Migratory birds find their way to the Farallon Islands during the migration season. More than 400 species have been recorded. In addition to birds like burrowing owls, warblers, and nuthatches, the researchers living on the refuge occasionally see accidental migrants like the northern gannet. Birds, marine mammals, and plants are not the only wildlife that occurs on the islands. An arboreal salamander (that interestingly does not live in trees on the Farallons), crickets, beetles, and other invertebrates are year-round residents. The island is visited by traveling butterflies, dragonflies, and bats. Studies of the transient bats are in the early stages. Non-native house mice are also found on the island, to the detriment of nesting birds and native plants. White sharks are found in the waters around the island, feeding on seals and sea lions. Research identifying individual by scars and markings along with a project using satellite relay tags is helping scientists better understand white sharks. Evidence analyzed by PRBO Conservation Science revealed that many sharks that had been tagged at the Farallons appear to head to Hawaii after leaving the Farallons. They then travel to the southern coast of Mexico before returning to the island. Farallon Refuge is truly a unique and diverse ecological community.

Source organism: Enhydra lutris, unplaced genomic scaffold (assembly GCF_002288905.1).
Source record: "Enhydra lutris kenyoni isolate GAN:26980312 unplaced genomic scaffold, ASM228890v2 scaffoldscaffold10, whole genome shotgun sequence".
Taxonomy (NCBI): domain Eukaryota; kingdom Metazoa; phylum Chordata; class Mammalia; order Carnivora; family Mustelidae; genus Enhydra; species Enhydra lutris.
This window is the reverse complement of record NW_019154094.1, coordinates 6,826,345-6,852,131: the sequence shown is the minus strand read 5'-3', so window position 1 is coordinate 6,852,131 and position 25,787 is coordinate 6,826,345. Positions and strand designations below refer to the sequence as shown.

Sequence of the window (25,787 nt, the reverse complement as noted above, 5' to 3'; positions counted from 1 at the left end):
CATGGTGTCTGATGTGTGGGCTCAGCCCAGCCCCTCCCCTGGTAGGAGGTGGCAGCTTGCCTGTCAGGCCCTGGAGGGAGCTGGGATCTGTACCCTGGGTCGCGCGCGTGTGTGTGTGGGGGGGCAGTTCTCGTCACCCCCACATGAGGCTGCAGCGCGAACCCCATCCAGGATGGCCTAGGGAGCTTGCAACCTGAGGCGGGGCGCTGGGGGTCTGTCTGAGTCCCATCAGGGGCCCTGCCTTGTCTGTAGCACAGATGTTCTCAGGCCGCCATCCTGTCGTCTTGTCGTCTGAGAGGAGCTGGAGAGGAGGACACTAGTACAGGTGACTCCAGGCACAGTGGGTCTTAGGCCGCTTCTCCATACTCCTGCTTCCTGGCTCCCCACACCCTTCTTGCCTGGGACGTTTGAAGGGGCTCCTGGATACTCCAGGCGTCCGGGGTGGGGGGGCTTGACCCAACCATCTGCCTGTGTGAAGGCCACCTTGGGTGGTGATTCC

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Some of Farallon NWR's islands have been designated as Wilderness. Join us as we commemorate the historic act with the Oceanic Society, San Francisco Whale Tours, and the San Francisco Bay Wildlife Society this summer by offering reduced rate boat tours.